She listened. It was the whining again. Louder, more persistent.
Ruined, she thought. It was all too much. It always happened this way. Things always got ruined.
Her forehead knitted with anger. Now that it was ruined, she realized, she’d never be alone. All she’d wanted with him was to never be alone again. That was the whole reason they’d gotten together. And now, now that he’d gone, she’d never be alone, ever. That was the problem. That’s what had ruined it all for all of them.
Another gust, blue and sagebrush-light, startled her senses. She saw the past year condensed into a few seconds: hiding the baby in her one-bedroom basement apartment on Blue Lakes Boulevard, around the corner from McDonald’s; a dirty, mullioned window letting in greasy yellow light; diapers, piles of them, in Hefty sacks; Warren not coming to the birth; her mom saying something matter-of-factly—“Has his own kids, you know”; her mom, nodding in the back hallway, drying a dinner plate trimmed with purple and blue cyclamen; her mom saying, “It’s for the best,” initially buying the whole story about Richie’s mom taking care of the baby; thinking how they were perfect strangers, never talked, wouldn’t ever talk; a television screen tuned to a static channel, 3 a.m.; a screaming kid with red candy smeared on his face in the grocery line at the Food King; food stamps; W.I.C. checks; the public eye and humiliation as bright as a tin can of daylight; hoping Richie wouldn’t ever talk to his mom; Cupertino, Cupertino, and more Cupertino.
But now it was ruined.
From where she stood, she looked across the ragged black expanse of the canyon, gauging the distance to the north rim, to the river below.
Hands on hips, she turned once completely around. The peace of the moment had been absolutely wrecked. The cool October night had sapped all the warmth out of her meditative cliffside perch. She shivered, with cold anger. Why did it always have to happen this way? The rush of static and anger rose inside her and plugged her ears. She gritted her teeth. It was hours past midnight now, for all she knew. Somewhere in Cupertino, it was night, too. Furious, she snapped off one last look at the canyon’s beautiful nighttime panorama and turned back to “the boat.”
The Oldsmobile still sat like a slab of junk behind the dented guardrail. The guardrail was marked with yellow and black warning stripes, which reminded Stef of a yellowjacket. Fists to the earth, she tromped back through the sagebrush to the passenger’s side of the car. The old hunk of a car wasn’t running, but the headlights still glared out into the airy nothingness over the canyon. She yanked open the passenger’s side door.
“What!” she yelled. “What do you want? Why always now? What!”
The infant baby boy sat in his car seat and screamed. His sparky blond hair shone like lightning. He’d been dressed by his mother in some old pajamas she’d found at a second-hand charity shop called Lamplight Ministries on Blue Lakes Boulevard. The worn-out pajamas clung to the baby boy’s plump, writhing body like a worn-out membrane filled with holes. His pajamas were splattered with grinning cartoon animals: bears, lions, birds, ducks. He howled. His face burned a deep crimson. His mouth gleamed, wide open and wet. His protracted, agonized wailing stopped only briefly when he paused to suck in more air to feed his lungs. The tiny balls of his fists quavered and flailed about at unseen demons. A silver waterfall trickled out of each eye. Stef fumed above him.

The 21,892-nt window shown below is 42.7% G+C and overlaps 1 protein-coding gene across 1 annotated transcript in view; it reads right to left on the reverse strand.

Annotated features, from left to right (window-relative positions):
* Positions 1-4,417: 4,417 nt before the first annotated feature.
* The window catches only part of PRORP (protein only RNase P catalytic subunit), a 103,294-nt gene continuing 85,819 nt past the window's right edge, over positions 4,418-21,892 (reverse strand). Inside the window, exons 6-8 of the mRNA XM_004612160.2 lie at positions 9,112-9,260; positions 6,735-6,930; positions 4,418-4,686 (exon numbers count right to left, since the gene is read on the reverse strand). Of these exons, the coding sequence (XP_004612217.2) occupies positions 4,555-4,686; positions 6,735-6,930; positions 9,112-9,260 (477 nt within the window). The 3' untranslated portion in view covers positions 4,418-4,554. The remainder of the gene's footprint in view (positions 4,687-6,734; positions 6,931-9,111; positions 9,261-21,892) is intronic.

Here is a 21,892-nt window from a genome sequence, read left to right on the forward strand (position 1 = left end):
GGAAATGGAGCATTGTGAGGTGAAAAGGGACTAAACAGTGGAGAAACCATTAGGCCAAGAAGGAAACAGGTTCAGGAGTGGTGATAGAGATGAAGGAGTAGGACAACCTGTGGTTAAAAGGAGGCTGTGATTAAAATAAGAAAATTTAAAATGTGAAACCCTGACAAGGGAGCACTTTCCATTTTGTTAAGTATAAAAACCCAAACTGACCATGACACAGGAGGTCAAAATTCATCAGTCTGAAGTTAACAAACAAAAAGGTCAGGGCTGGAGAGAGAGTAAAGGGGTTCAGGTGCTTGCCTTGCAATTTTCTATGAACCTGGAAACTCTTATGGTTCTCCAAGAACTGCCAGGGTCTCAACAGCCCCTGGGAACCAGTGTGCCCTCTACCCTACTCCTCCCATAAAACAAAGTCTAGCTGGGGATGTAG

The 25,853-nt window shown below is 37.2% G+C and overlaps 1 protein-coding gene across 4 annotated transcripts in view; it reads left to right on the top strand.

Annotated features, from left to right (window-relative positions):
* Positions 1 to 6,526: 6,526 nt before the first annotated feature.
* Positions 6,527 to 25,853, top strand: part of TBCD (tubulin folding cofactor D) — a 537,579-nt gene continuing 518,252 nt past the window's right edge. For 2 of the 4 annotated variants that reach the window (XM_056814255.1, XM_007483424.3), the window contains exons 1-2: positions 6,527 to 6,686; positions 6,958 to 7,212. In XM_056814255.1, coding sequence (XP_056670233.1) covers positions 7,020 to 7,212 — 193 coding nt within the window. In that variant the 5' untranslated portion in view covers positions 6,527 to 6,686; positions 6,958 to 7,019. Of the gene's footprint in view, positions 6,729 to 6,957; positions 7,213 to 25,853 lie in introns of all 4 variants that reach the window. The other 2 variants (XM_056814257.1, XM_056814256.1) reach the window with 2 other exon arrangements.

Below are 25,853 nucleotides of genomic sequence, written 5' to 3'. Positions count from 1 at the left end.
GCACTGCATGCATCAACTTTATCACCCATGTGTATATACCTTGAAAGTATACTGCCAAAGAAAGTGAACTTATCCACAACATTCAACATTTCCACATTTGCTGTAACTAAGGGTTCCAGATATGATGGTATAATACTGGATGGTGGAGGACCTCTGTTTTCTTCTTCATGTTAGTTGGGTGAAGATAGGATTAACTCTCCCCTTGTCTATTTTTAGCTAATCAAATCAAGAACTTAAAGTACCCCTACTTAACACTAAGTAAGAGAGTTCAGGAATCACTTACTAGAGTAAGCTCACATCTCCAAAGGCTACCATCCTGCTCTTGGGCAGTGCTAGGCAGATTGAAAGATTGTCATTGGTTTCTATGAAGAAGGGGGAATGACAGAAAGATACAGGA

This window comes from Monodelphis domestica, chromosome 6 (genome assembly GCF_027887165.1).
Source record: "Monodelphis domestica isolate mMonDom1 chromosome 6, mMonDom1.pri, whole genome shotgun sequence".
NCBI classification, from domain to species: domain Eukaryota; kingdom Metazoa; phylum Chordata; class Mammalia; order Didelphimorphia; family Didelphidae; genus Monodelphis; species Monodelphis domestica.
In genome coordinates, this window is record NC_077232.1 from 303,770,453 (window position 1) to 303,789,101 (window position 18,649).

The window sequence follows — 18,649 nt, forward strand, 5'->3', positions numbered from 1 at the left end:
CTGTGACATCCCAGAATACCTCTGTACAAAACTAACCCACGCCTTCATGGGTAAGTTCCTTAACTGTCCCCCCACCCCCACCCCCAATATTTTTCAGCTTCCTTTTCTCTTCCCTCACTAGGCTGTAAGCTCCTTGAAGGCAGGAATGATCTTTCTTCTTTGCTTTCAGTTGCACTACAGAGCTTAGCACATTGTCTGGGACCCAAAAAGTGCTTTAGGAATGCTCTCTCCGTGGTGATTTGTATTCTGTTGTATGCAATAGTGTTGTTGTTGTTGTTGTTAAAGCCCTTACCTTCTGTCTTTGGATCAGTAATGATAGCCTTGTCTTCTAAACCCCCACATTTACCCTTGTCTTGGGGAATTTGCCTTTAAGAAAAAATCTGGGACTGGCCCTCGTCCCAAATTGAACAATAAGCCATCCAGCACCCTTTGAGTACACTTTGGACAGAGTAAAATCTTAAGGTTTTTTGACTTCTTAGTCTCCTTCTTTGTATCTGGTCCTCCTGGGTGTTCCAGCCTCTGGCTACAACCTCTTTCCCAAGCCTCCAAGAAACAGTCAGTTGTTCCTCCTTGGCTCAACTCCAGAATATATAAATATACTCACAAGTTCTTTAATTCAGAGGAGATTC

“What!” she demanded again. “What do you want?”
Then, dazzled by the constellations of her own fury, she uttered a cry of exasperation and slammed the door. Off in the brush, a killdeer was spooked from its nesting place and sailed on the fluted, frightened arc of its own cry out over the canyon. She listened to it go, imagining herself instantly soaring away from things like worry and Warren and her mother, sprouting magnificent wings and sacrificing herself in flight for her young.
Baby James howled. Stef jammed her hands under her armpits and folded her arms across her chest. She stomped around to the front of “the boat.” She sat down on the front hood with such force that the whole car rocked for a second, making Baby James’s howling bounce up and down as well. Good, she thought. She looked off into the canyon, off into the embrace of the darkness where its promises of soothing oblivion were intercepted by two rays of light. >From inside the Oldsmobile, Baby James’s crying had reached the level of a piercing, terrified shriek. Stef put her hands to her ears, blocking it out, blocking everything out. Why wouldn’t it just go away! Frantically, she searched the cliff’s edge for an answer: the headlights, the precipice of brown slate and shale, the clinging lichens, the sagebrush, and the old scraggly willow hanging over the edge. Then she thought of it: the swinging. Why hadn’t she thought of it before? She recalled how they had dared each other to do the swinging before—the first time they’d come here. From the willow’s branches, out over the canyon. A full five hundred feet to the bottom! Now, that had felt like freedom! Full-on, mind-blowing freedom! They’d done it together, she recalled, just like they’d wanted to do everything—together. Richie’d had gone first, running out and grappling for the willow branches, grasping them desperately to his face, swinging out and kicking his heels to the stars. Then she had gone—but only because he’d made her. At first, she’d been scared, but then she’d let her mind go as blank as the night sky and had run and jumped out for the willow branches, swinging out over the canyon, and then back into his arms. It had felt like true life-or-death happiness. She was sure it had been nothing like Warren and her mother had done. Or ever would do.